Child Development Quiz: Parenting for a Resilient Child

Editor’s Note: The following quiz was used with permission from Dr. Robert Brooks. It appears at

The quiz was developed by Dr. Brooks and Dr. Sam Goldstein for a parenting website to help parents (and other caregivers) to assess whether they possessed a mindset that fostered resilience in children. Drs. Brooks and Goldstein developed 10 questions based on the guideposts discussed in their book “Raising Resilient Children.” They emphasize that this is not a test that has been validated scientifically or statistically.

“We thought our readers would be interested in reviewing the questions and our responses,” Dr. Brooks writes on his Web site. “It is our hope that such a review will help you to reflect upon your own parenting (or teaching) style and examine whether it is a style that strengthens resilience in children. The questions are meant to provoke thinking about one’s interactions with children and not to offer definitive answers for every parenting situation.”

The Quiz

If we examine our parental goals, it would not be an oversimplification to conclude that to realize the goals of helping our children be happy and successful requires them to possess the inner strength to deal competently and successfully with the challenges and demands they encounter. We call this capacity to cope and feel competent resilience. Numerous scientific studies support the importance of resilience as a powerful force in helping children overcome not only significant adversity but everyday stresses. Resilient children possess certain qualities and ways of viewing themselves and the world that are not apparent in youngsters who have not been successful in meeting challenges and pressures. Resilient youngsters are able to translate this view or mindset into effective action.

Resilient children are hopeful and possess high self-worth.

We believe that when parents are engaged in the process of raising resilient youngsters they possess an understanding of what they can do in all of their interactions with their children to nurture a resilient mindset and behaviors. The following brief quiz will help you evaluate the extent to which your words and actions are reinforcing a resilient mindset in your children. Scoring high is an indication that you possess an understanding of the guidelines necessary to foster resilience in your children. If you no not attain a high score, the good news is that with patience and effort, you can develop such a mindset.

1. My child leaves a favorite toy outside overnight. Though I’ve repeatedly reminded my child that the toy might “disappear” if left out, my reminders were not heeded. The next morning, the toy is gone and my child is crying. I would:

a. Tell my child, “I told you so.”
b. Begin by empathizing with their unhappiness and saying, “I know you’re upset that the toy is gone.”
c. Punish them.
d. Buy them another toy.

2. When my child disagrees with me, it often appears that her goal is to make me angry or seek revenge. She will scream and yell and tell me that I’m not a good mother. When this happens, I should:

a. Ignore her anger.
b. Punish her more severely so she learns how to behave appropriately more quickly.
c. Allow her to rant and rave until she runs out of steam.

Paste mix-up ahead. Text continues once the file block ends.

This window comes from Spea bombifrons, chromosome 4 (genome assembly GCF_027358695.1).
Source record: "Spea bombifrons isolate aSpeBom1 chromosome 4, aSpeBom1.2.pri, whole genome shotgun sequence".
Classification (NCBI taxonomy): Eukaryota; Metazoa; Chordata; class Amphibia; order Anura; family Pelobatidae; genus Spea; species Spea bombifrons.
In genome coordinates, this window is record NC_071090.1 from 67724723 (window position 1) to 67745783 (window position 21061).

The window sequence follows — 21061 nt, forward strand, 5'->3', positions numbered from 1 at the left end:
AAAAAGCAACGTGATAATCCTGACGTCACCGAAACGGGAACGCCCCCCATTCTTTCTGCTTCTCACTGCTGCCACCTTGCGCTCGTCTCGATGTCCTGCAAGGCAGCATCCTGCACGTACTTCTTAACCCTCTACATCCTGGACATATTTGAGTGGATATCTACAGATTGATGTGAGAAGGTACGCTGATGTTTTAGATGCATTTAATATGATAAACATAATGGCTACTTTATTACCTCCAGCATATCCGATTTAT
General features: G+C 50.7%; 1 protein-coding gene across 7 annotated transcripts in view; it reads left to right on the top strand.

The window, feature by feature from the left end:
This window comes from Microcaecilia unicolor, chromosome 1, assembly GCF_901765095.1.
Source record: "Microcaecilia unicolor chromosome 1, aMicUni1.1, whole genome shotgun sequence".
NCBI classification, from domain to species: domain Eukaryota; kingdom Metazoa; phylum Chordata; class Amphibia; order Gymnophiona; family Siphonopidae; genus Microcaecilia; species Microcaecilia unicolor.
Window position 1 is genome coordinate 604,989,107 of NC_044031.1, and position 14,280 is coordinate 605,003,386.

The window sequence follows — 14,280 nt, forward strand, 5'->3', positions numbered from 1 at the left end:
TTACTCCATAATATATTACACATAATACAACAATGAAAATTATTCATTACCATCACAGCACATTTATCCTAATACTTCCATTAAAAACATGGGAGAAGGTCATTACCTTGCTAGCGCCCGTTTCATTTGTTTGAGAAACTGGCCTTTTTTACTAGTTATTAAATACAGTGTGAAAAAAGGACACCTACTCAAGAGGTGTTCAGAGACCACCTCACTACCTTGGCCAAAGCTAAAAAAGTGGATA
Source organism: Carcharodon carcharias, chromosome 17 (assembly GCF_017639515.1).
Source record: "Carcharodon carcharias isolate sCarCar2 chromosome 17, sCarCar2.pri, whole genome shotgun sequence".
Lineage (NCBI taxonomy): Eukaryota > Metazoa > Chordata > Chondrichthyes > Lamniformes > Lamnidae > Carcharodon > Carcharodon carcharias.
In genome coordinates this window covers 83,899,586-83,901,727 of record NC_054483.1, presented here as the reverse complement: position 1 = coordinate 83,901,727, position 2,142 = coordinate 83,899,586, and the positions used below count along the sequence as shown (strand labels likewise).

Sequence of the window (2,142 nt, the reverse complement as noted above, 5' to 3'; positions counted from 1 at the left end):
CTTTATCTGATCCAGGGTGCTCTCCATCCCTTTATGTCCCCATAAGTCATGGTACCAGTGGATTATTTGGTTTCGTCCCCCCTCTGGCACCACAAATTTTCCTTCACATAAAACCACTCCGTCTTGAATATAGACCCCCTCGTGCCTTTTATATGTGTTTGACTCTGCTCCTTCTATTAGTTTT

d. Acknowledge her anger but not change my plan.

3. Which of these statements is true?

a. All children are basically the same when it comes to discipline and therefore discipline practices should be applied equally.
b. Changing my approach will spoil my child.
c. Our children should be more appreciative of our hard work and parental effort.
d. Just because a particular strategy worked with me when I was a child does not mean it will be effective with my child.

4. In problem situations between parents and a child, the initial responsibility for change falls upon:

a. Parents
b. The child
c. Both parties
d. The counselor

5. Which of the following will help children feel loved, special, and appreciated?

a. Creating traditions and special times with them.
b. Making certain to not miss significant events.
c. Accepting your children for who they are, not what you want them to be.
d. All of the above.

6. What’s is the best way to deal with mistakes:

a. Serve as a model for dealing with mistakes and setbacks.
b. Teach your children that mistakes are to be avoided.
c. Lower your expectations so that your children will never make mistakes.
d. Ignore them.

7. Your child tells you that he feels ugly and dumb. Your first response should be:

a. “But, you’re not ugly and dumb.”
b. “I know you feel that way. I’m not certain why you do but maybe we can figure out what will help you feel better.”
c. “If you keep feeling that way, no one will want to be with you.”
d. “I really get upset when you say those things.”

8. Which of these statements is true?

a. Spanking is one of the most effective consequences to develop self-discipline.
b. Children who are spanked more often have been found to become more cooperative with their peers.
c. Spanking as a form of punishment develops problem-solving skills in children.
d. Children who are spanked have been found to become more aggressive with other children.

9. When your children are successful at a task, you can reinforce a resilient mindset by saying:

a. “I’m glad I was here to help you since you would not have been able to do it on your own.”
b. “It was great to see how you figured that out.”
c. “Now that you see you can succeed, you shouldn’t make excuses for not trying something in the future.”
d. All of the above.

10. At an early age it is important for parents to:

a. Provide opportunities for children to help others.
b. Involve them in making age-appropriate choices.
c. Use time-out as the main form of discipline.
d. All of the above.
e. a & b

Find the answers here.

Categories: Big Kids